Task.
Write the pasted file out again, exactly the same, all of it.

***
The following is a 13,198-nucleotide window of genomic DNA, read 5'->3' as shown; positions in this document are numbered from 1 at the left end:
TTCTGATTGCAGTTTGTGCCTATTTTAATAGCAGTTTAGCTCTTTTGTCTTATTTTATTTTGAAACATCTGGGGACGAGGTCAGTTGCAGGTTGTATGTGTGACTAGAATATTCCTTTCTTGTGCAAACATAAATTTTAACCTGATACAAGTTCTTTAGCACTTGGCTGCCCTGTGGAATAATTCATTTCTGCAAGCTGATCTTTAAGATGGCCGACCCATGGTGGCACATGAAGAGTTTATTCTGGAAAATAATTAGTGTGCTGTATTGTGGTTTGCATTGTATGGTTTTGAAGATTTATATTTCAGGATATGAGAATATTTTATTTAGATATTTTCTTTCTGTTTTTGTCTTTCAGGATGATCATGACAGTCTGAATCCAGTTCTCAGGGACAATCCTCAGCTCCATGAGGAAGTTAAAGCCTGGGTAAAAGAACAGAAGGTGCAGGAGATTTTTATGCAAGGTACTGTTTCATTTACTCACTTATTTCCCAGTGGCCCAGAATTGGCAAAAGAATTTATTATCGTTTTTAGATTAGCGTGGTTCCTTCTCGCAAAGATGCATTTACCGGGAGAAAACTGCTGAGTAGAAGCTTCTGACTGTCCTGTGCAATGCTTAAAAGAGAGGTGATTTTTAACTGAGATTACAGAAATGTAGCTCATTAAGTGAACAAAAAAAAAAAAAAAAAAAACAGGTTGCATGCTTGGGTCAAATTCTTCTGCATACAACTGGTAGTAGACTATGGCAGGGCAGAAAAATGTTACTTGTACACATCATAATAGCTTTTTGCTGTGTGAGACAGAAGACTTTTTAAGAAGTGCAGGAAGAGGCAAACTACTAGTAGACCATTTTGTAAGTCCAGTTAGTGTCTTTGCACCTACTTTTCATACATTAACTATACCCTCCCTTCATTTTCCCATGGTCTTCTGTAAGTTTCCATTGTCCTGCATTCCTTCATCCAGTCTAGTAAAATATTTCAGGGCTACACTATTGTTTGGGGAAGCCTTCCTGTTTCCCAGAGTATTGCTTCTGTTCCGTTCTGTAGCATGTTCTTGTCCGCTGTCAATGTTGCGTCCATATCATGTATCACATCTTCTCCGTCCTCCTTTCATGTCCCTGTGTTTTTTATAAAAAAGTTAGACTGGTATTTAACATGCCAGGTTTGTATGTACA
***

The following is a 13,198-nucleotide window of genomic DNA, read 5'->3' as shown; positions in this document are numbered from 1 at the left end:
TTCTGATTGCAGTTTGTGCCTATTTTAATAGCAGTTTAGCTCTTTTGTCTTATTTTATTTTGAAACATCTGGGGACGAGGTCAGTTGCAGGTTGTATGTGTGACTAGAATATTCCTTTCTTGTGCAAACATAAATTTTAACCTGATACAAGTTCTTTAGCACTTGGCTGCCCTGTGGAATAATTCATTTCTGCAAGCTGATCTTTAAGATGGCCGACCCATGGTGGCACATGAAGAGTTTATTCTGGAAAATAATTAGTGTGCTGTATTGTGGTTTGCATTGTATGGTTTTGAAGATTTATATTTCAGGATATGAGAATATTTTATTTAGATATTTTCTTTCTGTTTTTGTCTTTCAGGATGATCATGACAGTCTGAATCCAGTTCTCAGGGACAATCCTCAGCTCCATGAGGAAGTTAAAGCCTGGGTAAAAGAACAGAAGGTGCAGGAGATTTTTATGCAAGGTACTGTTTCATTTACTCACTTATTTCCCAGTGGCCCAGAATTGGCAAAAGAATTTATTATCGTTTTTAGATTAGCGTGGTTCCTTCTCGCAAAGATGCATTTACCGGGAGAAAACTGCTGAGTAGAAGCTTCTGACTGTCCTGTGCAATGCTTAAAAGAGAGGTGATTTTTAACTGAGATTACAGAAATGTAGCTCATTAAGTGAACAAAAAAAAAAAAAAAAAAAACAGGTTGCATGCTTGGGTCAAATTCTTCTGCATACAACTGGTAGTAGACTATGGCAGGGCAGAAAAATGTTACTTGTACACATCATAATAGCTTTTTGCTGTGTGAGACAGAAGACTTTTTAAGAAGTGCAGGAAGAGGCAAACTACTAGTAGACCATTTTGTAAGTCCAGTTAGTGTCTTTGCACCTACTTTTCATACATTAACTATACCCTCCCTTCATTTTCCCATGGTCTTCTGTAAGTTTCCATTGTCCTGCATTCCTTCATCCAGTCTAGTAAAATATTTCAGGGCTACACTATTGTTTGGGGAAGCCTTCCTGTTTCCCAGAGTATTGCTTCTGTTCCGTTCTGTAGCATGTTCTTGTCCGCTGTCAATGTTGCGTCCATATCATGTATCACATCTTCTCCGTCCTCCTTTCATGTCCCTGTGTTTTTTATAAAAAAGTTAGACTGGTATTTAACATGCCAGGTTTGTATGTACA